We meet Karl Ove again on his way to the Writing Academy, his usual deluded self, a boy in a train on his way to his big break:
Otherwise I sat in my seat smoking and drinking coffee, reading newspapers but no books, on the basis that it might affect my prose, that I might lose whatever it was that had got me into the Writing Academy.
p.14 (Harvill Secker, 2016)
This cocky demeanour doesn’t last too long. On his arrival at the academy, he finds he is one of eight writers, the others all older (some much older), with a couple already having had work published. One of his teachers is Norwegian writer Jon Fosse (a fairly well-known name, even in our world of fiction in translation), and it soon dawns on our hapless hero that he’s completely out of his depth:
Even when I really concentrated and read as slowly as I could, several pages at a time, I didn’t understand. I understood as good as all the words, that wasn’t the problem, and I also understood the sentences, as such, but I didn’t understand what they meant. I had no idea. And that took the wind out of my sails because I knew of course that there was a reason we had been given these two particular books. They were regarded as good literature, as having importance, and I didn’t understand them. (p.65)
Humiliated in classes and unable to write at home, poor Karl Ove realises that he’s unlikely to be able to live up to his reputation as a literary Wunderkind.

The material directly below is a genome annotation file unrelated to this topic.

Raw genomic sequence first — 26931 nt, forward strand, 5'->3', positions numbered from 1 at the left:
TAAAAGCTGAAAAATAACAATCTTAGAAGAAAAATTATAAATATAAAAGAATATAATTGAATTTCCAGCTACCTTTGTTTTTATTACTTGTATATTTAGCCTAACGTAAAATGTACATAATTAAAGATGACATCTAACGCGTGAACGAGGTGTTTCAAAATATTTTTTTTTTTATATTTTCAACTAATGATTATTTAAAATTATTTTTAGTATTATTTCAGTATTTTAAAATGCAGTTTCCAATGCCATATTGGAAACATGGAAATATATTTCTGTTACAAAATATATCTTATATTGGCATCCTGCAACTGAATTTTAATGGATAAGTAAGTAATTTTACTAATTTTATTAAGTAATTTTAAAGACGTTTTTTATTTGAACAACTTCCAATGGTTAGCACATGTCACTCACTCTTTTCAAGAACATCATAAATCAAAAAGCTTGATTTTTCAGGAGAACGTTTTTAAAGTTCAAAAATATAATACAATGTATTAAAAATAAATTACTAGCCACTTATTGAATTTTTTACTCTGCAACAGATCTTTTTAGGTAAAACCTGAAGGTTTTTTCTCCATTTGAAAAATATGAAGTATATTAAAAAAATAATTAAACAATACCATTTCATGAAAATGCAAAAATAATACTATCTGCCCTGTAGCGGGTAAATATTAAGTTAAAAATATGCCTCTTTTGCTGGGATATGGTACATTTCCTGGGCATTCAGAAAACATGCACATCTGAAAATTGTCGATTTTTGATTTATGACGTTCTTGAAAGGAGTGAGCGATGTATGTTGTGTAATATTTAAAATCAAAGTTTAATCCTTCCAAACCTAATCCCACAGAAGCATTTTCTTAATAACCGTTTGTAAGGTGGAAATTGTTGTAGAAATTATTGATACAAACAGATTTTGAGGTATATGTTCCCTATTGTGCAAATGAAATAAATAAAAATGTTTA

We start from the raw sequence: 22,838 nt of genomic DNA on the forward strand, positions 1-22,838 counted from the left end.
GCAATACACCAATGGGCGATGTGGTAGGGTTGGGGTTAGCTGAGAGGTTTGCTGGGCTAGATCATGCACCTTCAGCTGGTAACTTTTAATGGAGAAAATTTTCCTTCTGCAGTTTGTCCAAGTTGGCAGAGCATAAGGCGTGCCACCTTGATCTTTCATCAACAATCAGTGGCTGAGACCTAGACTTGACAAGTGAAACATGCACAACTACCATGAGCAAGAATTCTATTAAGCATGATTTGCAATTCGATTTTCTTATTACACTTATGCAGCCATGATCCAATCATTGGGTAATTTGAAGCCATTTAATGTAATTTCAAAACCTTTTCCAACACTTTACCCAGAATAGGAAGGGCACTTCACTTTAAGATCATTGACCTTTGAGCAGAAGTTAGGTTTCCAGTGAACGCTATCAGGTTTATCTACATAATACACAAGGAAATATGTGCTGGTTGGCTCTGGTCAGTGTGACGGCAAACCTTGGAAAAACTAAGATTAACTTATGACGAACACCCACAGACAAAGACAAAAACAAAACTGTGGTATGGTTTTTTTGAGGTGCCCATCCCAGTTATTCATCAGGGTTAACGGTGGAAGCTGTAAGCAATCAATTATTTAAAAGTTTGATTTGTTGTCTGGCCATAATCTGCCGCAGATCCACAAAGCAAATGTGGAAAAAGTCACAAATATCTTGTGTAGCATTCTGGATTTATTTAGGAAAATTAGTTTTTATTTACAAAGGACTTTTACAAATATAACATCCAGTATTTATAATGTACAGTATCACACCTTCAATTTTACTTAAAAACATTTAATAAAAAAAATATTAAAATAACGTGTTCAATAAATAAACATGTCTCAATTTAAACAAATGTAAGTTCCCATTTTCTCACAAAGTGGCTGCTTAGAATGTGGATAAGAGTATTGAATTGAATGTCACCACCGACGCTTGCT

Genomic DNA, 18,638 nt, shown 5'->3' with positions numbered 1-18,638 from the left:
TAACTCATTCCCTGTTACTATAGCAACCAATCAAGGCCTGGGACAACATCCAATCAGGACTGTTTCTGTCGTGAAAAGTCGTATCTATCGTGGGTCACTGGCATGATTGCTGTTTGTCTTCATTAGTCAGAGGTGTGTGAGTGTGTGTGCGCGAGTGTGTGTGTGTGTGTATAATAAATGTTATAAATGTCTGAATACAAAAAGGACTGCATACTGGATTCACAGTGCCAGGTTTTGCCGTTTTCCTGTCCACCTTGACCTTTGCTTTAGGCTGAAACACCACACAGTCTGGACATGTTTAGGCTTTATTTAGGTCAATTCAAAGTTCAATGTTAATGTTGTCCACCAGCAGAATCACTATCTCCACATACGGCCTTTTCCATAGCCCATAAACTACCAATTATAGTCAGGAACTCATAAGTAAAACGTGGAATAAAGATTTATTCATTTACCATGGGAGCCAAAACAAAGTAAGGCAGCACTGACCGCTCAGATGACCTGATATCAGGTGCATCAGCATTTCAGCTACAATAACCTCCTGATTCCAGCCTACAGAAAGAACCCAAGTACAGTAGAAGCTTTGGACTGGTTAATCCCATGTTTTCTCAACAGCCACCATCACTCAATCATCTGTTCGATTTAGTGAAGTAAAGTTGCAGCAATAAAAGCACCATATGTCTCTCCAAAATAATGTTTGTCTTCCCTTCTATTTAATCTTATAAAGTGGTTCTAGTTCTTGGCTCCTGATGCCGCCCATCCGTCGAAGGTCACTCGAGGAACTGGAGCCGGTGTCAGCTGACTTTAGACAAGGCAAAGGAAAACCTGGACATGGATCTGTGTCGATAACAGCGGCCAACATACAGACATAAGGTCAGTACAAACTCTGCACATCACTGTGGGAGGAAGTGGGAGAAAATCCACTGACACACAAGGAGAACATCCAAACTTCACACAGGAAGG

In fact, in the second half of the book the opposite occurs. Knausgaard makes friends with a couple of younger students, more intelligent and better read than him, who then go on to become published writers while he is still struggling to put a few pages together. Stung at the prospect of being left behind, he gradually starts to get a toehold in the literary world. It begins with reviews for magazines and newspapers, essays he writes both for courses and for himself. When he does manage to put together a story, he has occasional success, with several being included in anthologies. None of this comes easily, and the reader gets to see his first works slowly come together from painstakingly generated fragments.
As much as Some Rain Must Fall is about the man and his writing, though, another major focus is on his (mis)adventures with the opposite sex. Young and good-looking, 192cm (6’ 4”) tall – throw in a dark and brooding nature, and you have a Nordic Heathcliff, a man who can’t help but stand out from the crowd, no matter how infrequently he opens his mouth. Yet while he has no trouble attracting women, taking to them is another story: